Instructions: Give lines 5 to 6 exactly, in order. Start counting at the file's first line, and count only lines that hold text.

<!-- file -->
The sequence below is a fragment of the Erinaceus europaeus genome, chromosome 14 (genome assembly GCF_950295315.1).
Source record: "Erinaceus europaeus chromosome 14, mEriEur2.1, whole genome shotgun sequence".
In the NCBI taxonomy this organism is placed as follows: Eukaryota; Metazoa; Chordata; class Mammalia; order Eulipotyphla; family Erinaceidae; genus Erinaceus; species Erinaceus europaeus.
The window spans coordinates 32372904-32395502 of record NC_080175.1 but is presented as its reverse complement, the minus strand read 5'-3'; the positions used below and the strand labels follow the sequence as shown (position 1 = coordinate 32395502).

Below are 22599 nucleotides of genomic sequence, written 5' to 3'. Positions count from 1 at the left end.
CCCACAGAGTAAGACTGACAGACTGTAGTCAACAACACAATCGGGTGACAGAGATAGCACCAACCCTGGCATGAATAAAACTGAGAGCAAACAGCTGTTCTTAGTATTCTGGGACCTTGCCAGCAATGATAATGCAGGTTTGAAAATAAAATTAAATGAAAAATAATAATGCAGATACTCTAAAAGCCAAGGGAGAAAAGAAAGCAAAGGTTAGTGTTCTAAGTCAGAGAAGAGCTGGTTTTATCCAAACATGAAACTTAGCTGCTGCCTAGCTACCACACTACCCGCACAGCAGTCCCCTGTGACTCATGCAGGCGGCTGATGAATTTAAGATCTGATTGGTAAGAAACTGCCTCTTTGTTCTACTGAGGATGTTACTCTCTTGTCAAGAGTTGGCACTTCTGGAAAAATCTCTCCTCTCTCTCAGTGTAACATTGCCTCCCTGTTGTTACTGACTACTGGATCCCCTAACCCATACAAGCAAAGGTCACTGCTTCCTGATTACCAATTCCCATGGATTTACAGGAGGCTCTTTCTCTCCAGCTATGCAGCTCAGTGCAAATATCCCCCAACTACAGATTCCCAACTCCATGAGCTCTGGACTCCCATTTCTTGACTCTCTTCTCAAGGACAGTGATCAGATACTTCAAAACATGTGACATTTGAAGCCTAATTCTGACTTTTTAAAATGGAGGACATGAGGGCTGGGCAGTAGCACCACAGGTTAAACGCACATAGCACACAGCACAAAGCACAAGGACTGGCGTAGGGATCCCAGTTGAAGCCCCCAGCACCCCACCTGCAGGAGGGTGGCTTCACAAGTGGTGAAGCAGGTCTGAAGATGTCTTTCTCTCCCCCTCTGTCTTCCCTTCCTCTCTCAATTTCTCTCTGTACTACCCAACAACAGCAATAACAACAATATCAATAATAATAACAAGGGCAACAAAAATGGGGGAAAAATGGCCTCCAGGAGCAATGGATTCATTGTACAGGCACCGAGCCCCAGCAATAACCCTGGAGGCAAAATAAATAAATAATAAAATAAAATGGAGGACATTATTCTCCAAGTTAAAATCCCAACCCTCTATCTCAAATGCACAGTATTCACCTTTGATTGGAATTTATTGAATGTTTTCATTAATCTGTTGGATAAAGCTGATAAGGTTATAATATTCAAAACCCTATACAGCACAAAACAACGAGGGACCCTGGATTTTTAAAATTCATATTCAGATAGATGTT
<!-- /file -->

Below are 22599 nucleotides of genomic sequence, written 5' to 3'. Positions count from 1 at the left end.
CCCACAGAGTAAGACTGACAGACTGTAGTCAACAACACAATCGGGTGACAGAGATAGCACCAACCCTGGCATGAATAAAACTGAGAGCAAACAGCTGTTCTTAGTATTCTGGGACCTTGCCAGCAATGATAATGCAGGTTTGAAAATAAAATTAAATGAAAAATAATAATGCAGATACTCTAAAAGCCAAGGGAGAAAAGAAAGCAAAGGTTAGTGTTCTAAGTCAGAGAAGAGCTGGTTTTATCCAAACATGAAACTTAGCTGCTGCCTAGCTACCACACTACCCGCACAGCAGTCCCCTGTGACTCATGCAGGCGGCTGATGAATTTAAGATCTGATTGGTAAGAAACTGCCTCTTTGTTCTACTGAGGATGTTACTCTCTTGTCAAGAGTTGGCACTTCTGGAAAAATCTCTCCTCTCTCTCAGTGTAACATTGCCTCCCTGTTGTTACTGACTACTGGATCCCCTAACCCATACAAGCAAAGGTCACTGCTTCCTGATTACCAATTCCCATGGATTTACAGGAGGCTCTTTCTCTCCAGCTATGCAGCTCAGTGCAAATATCCCCCAACTACAGATTCCCAACTCCATGAGCTCTGGACTCCCATTTCTTGACTCTCTTCTCAAGGACAGTGATCAGATACTTCAAAACATGTGACATTTGAAGCCTAATTCTGACTTTTTAAAATGGAGGACATGAGGGCTGGGCAGTAGCACCACAGGTTAAACGCACATAGCACACAGCACAAAGCACAAGGACTGGCGTAGGGATCCCAGTTGAAGCCCCCAGCACCCCACCTGCAGGAGGGTGGCTTCACAAGTGGTGAAGCAGGTCTGAAGATGTCTTTCTCTCCCCCTCTGTCTTCCCTTCCTCTCTCAATTTCTCTCTGTACTACCCAACAACAGCAATAACAACAATATCAATAATAATAACAAGGGCAACAAAAATGGGGGAAAAATGGCCTCCAGGAGCAATGGATTCATTGTACAGGCACCGAGCCCCAGCAATAACCCTGGAGGCAAAATAAATAAATAATAAAATAAAATGGAGGACATTATTCTCCAAGTTAAAATCCCAACCCTCTATCTCAAATGCACAGTATTCACCTTTGATTGGAATTTATTGAATGTTTTCATTAATCTGTTGGATAAAGCTGATAAGGTTATAATATTCAAAACCCTATACAGCACAAAACAACGAGGGACCCTGGATTTTTAAAATTCATATTCAGATAGATGTT